NOAA 99-R111
Contact: Gordon Helm


The United States has successfully negotiated with the world's fishing nations final agreements that will tackle the difficult problems of excess fishing fleet capacity and improve international conservation and management of sharks and seabirds, the Commerce Department's National Oceanic and Atmospheric Administration said today.

The agreements came during the fifth day of the U.N. Food and Agriculture Organization's Committee on Fisheries annual meeting in Rome that concluded Friday.

"We now have solid agreement on global plans of action for all three measures that will help us to begin the process of conserving and protecting the world's ocean resources," said chief U.S. negotiator Terry D. Garcia, assistant secretary of commerce for oceans and atmosphere. "These plans spell out specific goals and objectives to be met over the next six years. I applaud the fine work of the world's fishing community to finalize these landmark agreements."

Late last year, FAO participants agreed on the need for all FAO members to put into effect a comprehensive series of measures to better identify the status of and manage the world's fishing fleets. These measures include regularly assessing their levels of harvesting capacity, maintaining national records of fishing fleets, developing and implementing national capacity management plans, and within the context of these national plans, reducing and progressively eliminating subsidies that contribute to the build-up of fishing capacity.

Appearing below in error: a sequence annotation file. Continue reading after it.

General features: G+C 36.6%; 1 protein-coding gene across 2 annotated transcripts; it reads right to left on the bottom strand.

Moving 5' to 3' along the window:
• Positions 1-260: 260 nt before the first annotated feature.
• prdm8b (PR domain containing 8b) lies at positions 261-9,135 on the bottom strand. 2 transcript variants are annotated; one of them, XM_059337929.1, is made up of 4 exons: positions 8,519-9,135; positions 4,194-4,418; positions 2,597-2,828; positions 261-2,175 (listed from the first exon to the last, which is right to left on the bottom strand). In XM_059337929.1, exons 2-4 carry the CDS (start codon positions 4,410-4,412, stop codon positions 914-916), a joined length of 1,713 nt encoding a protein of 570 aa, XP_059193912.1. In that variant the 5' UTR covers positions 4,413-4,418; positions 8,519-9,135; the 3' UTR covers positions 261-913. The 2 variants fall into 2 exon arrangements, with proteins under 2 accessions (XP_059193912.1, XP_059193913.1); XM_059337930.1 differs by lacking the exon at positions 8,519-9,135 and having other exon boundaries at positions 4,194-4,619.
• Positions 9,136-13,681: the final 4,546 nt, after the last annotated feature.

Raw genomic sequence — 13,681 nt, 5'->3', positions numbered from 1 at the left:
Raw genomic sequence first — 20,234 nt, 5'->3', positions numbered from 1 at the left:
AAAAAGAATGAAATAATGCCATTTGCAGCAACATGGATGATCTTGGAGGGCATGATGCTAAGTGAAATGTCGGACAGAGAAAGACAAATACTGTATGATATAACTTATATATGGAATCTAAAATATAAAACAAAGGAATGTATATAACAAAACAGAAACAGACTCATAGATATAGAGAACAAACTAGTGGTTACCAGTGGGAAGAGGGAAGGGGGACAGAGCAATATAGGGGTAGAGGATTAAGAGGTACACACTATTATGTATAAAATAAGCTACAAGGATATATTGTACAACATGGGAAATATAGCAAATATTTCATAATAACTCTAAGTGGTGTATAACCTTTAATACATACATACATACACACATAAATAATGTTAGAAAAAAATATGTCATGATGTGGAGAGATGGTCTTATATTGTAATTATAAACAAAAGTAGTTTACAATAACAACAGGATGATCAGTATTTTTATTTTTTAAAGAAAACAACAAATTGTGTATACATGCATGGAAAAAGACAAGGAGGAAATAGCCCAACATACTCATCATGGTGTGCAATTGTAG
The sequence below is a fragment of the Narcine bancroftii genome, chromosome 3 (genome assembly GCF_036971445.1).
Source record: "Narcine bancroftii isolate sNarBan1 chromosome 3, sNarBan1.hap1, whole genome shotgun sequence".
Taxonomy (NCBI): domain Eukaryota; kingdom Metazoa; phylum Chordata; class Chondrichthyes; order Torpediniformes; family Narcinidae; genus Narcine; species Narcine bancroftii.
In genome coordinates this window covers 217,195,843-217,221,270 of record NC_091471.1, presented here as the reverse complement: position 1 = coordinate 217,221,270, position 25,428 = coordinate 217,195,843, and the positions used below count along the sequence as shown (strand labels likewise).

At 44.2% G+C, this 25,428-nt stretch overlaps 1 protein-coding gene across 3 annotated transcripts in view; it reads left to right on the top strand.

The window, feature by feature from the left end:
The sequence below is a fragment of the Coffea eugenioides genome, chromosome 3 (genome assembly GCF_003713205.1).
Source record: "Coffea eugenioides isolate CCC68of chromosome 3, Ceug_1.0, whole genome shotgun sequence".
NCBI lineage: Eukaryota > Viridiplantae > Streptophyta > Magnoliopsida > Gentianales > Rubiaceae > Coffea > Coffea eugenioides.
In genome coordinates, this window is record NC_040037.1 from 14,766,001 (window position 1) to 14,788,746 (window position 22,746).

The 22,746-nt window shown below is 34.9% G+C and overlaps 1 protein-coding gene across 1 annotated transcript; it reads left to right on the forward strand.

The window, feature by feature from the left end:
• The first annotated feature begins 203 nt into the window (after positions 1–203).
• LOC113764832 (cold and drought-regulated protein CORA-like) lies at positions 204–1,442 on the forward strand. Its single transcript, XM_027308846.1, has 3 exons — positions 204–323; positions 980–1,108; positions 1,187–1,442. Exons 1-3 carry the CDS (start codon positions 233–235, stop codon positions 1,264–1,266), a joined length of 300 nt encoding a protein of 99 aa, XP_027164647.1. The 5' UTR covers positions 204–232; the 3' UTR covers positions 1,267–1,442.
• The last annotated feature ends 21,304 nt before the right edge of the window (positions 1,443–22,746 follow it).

Friday's agreement formalized those measures into identifiable goals, which include developing a global register of all fishing fleets operating on the high seas and collecting information needed to better analyze the causes of overcapacity, including open access fisheries and unsustainable fishery management and subsidies. Under the global plan of action on managing capacity, FAO members agreed to achieve world wide an efficient, equitable, and transparent of fishing capacity preferably by the year 2003, and no later than 2005.

"We will soon have better data on the status of the world's fishing fleets, along with the means to cooperatively reduce overcapacity during the next six years," said Garcia.

The world fishing nation members also approved final Plans of Action regarding two important conservation and management issues–sharks and seabirds. The plans provide concrete and specific steps to improve the conservation of sharks and seabirds at the national, regional, and global levels, calling for FAO members to develop and implement national plans by 2001.

"These international plans of action should establish sound management practices world-wide for the conservation of sharks and reducing incidental seabird bycatch," said Garcia.

The world fishing body also recognized the world-wide problem of illegal, unreported, and unregulated fishing on the high seas and agreed to steps to be taken in advance of its next meeting, scheduled for early 2001.

These initiatives arise from the 1995 FAO Code of Conduct for Responsible Fisheries and are efforts to implement several of its key provisions. The Code is the only international agreement that addresses practically all aspects of fisheries, including marine and freshwater, capture fisheries and aquaculture, and harvesting and shoreside operations.